In testimony to Congress, Gates said combat aircraft was scheduled
to leave the Libyan theatre on April 2, Middle East Newsline reported. Both Gates and U.S. Joint Chiefs of
Staff chairman Adm. Michael Mullen said Washington would also not equip or
train Libyan rebels but would rather provide such support as aerial refueling, search
and rescue and aerial reconnaissance.
"Your timing is exquisite," Sen. John McCain, one of the few
congressional leaders who supported U.S. participation, said. "At a time
when the Gadhafi forces have literally, tragically, routed the
anti-Gadhafi forces, that's when we announced that the United States was
abdicating its leadership role and is removing some of the most valuable
assets that could be used to great effect."
The Pentagon said the U.S. military would maintain an unspecified number
of aircraft on standby for the NATO mission. Most NATO members have already
contributed aircraft for the no-fly zone.
The U.S. pullout came as Obama said he would not rule out equipping the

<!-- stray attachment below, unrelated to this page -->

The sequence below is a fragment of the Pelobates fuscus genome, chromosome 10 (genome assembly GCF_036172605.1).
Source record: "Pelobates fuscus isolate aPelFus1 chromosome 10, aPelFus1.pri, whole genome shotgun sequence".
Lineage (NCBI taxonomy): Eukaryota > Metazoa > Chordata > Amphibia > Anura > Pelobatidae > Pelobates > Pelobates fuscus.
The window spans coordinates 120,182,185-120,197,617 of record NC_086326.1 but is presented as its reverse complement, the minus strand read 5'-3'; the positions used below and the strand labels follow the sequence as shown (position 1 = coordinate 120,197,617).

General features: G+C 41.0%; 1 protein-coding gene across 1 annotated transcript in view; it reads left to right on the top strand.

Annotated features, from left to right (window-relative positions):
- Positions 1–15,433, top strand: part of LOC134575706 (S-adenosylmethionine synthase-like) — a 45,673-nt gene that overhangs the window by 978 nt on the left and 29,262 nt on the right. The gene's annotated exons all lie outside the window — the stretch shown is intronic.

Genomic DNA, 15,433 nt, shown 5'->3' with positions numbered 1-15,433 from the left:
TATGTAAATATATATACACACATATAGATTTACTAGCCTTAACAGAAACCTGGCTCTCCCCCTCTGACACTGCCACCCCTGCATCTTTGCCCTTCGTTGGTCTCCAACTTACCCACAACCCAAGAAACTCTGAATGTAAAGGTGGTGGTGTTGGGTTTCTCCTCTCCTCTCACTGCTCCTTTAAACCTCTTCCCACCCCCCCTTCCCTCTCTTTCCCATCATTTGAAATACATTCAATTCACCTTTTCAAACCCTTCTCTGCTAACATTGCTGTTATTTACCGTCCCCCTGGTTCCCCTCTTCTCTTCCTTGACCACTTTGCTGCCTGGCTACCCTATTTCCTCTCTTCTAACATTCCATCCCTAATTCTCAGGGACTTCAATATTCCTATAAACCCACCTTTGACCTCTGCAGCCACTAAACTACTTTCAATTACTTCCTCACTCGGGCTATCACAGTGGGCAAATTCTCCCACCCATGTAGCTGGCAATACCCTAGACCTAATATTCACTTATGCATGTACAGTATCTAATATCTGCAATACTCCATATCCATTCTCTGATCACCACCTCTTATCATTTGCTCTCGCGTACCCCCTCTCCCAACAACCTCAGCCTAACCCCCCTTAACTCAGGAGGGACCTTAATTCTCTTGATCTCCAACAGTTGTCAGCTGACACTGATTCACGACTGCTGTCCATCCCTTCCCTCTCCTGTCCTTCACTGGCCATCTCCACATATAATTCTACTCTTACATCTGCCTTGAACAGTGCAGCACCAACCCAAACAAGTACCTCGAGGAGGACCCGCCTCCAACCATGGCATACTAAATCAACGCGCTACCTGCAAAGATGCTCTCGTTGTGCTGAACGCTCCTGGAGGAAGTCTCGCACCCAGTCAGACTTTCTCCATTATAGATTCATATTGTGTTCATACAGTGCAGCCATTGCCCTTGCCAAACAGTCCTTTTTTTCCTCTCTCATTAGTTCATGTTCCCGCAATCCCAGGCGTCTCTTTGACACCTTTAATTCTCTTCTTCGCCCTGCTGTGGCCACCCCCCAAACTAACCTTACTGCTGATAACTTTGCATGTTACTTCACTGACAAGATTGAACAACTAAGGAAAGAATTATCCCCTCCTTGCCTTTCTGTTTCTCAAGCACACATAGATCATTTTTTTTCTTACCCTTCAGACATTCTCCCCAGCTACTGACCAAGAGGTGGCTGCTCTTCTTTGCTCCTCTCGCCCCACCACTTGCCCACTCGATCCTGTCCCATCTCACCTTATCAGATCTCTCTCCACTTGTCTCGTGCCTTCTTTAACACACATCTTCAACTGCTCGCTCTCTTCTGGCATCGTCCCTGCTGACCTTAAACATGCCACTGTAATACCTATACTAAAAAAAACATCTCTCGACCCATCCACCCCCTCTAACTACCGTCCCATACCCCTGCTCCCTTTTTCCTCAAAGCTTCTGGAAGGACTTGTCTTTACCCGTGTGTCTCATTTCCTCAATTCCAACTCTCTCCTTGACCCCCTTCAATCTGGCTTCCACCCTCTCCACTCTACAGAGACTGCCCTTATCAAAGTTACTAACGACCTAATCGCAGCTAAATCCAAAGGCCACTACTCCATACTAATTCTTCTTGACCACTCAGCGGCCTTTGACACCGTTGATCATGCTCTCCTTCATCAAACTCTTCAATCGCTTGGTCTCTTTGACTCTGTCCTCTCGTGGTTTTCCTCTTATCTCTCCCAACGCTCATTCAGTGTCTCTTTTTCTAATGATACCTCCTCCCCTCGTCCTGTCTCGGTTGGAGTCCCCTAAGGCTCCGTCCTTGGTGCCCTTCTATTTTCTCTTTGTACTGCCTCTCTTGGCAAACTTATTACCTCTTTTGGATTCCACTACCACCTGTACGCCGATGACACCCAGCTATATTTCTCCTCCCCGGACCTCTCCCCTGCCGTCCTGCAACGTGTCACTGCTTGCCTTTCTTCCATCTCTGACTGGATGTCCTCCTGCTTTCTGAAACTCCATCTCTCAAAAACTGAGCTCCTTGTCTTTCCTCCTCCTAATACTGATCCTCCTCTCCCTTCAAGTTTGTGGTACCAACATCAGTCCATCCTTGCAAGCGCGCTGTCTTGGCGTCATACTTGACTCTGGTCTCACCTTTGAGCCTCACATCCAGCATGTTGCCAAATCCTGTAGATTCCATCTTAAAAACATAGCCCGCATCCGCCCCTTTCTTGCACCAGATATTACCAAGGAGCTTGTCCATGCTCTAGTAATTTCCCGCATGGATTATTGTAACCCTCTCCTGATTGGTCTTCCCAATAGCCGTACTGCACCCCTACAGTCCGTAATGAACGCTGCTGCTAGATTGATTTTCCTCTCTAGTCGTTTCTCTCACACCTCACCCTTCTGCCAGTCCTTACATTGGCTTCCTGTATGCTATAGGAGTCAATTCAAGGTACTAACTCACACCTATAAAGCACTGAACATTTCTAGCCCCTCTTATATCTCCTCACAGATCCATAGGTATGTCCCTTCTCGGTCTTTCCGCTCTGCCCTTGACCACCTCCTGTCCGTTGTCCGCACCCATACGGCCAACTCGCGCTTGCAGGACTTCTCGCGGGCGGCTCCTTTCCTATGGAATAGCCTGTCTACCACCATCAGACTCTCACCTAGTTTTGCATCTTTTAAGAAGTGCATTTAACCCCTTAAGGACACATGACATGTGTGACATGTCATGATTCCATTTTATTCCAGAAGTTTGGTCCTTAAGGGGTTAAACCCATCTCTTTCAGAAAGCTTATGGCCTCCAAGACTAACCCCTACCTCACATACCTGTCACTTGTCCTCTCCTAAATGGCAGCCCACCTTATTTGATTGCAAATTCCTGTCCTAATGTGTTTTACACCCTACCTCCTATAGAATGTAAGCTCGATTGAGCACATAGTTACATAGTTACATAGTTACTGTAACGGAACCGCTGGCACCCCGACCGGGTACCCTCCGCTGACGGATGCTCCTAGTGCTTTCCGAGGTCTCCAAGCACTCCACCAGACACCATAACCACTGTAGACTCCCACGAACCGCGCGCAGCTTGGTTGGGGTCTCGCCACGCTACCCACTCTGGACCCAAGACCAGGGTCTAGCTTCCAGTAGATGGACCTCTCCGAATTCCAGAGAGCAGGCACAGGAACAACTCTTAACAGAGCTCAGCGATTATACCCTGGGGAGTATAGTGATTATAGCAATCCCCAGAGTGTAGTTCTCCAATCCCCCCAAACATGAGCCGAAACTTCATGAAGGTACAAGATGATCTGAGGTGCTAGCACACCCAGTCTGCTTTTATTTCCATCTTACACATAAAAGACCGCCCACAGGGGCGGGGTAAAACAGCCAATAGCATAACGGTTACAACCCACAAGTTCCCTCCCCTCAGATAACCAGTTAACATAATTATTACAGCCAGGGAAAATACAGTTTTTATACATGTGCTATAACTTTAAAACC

Libyan rebels. The president, in opposition to U.S. military chiefs, said
the NATO mission must lead to the toppling of Gadhafi.
But in late March, Mullen and other U.S. military chiefs acknowledged
that U.S. aircraft and missile attacks had failed to significantly erode
Gadhafi's forces. They said Gadhafi's military could have lost as much as 25
percent of its combat platforms, but outnumbered the rebels by 10-to-one.
The rebels were believed to have no more than 1,000 trained soldiers,
defectors from the Libyan Army. Officials said the Libyan rebel movement was
divided and some elements have offered a truce with Gadhafi.
Members of Congress said the House and Senate would reconsider the U.S.
participation in the entire NATO mission. They said the absence of U.S.
combat aircraft would not be compensated by other NATO members, including
Britain and France.
"The idea that the AC-130s and the A-10s and American air power is
grounded unless the place goes to hell is just so unnerving that I can't
express it adequately," Sen. Lindsey Graham, a Republican from South
Carolina, said. "The only thing I would ask is, please reconsider that."